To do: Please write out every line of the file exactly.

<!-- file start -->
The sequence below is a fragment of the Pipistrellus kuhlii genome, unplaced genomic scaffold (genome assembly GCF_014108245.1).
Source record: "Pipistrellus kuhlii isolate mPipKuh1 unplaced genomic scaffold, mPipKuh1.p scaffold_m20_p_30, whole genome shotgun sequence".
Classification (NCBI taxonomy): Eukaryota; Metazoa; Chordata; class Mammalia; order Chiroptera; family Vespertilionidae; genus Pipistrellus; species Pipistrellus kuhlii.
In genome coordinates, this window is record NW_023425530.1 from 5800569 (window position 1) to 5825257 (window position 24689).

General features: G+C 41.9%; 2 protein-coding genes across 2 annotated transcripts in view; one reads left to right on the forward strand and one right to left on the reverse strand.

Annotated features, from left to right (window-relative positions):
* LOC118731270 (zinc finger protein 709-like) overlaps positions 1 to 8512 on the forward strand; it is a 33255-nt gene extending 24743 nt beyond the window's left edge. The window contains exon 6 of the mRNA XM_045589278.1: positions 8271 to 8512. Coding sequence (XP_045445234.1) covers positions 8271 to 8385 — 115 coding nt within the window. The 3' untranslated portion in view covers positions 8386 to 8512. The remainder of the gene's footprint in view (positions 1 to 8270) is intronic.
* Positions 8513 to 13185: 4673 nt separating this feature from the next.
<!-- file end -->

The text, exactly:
The sequence below is a fragment of the Pipistrellus kuhlii genome, unplaced genomic scaffold (genome assembly GCF_014108245.1).
Source record: "Pipistrellus kuhlii isolate mPipKuh1 unplaced genomic scaffold, mPipKuh1.p scaffold_m20_p_30, whole genome shotgun sequence".
Classification (NCBI taxonomy): Eukaryota; Metazoa; Chordata; class Mammalia; order Chiroptera; family Vespertilionidae; genus Pipistrellus; species Pipistrellus kuhlii.
In genome coordinates, this window is record NW_023425530.1 from 5800569 (window position 1) to 5825257 (window position 24689).

General features: G+C 41.9%; 2 protein-coding genes across 2 annotated transcripts in view; one reads left to right on the forward strand and one right to left on the reverse strand.

Annotated features, from left to right (window-relative positions):
* LOC118731270 (zinc finger protein 709-like) overlaps positions 1 to 8512 on the forward strand; it is a 33255-nt gene extending 24743 nt beyond the window's left edge. The window contains exon 6 of the mRNA XM_045589278.1: positions 8271 to 8512. Coding sequence (XP_045445234.1) covers positions 8271 to 8385 — 115 coding nt within the window. The 3' untranslated portion in view covers positions 8386 to 8512. The remainder of the gene's footprint in view (positions 1 to 8270) is intronic.
* Positions 8513 to 13185: 4673 nt separating this feature from the next.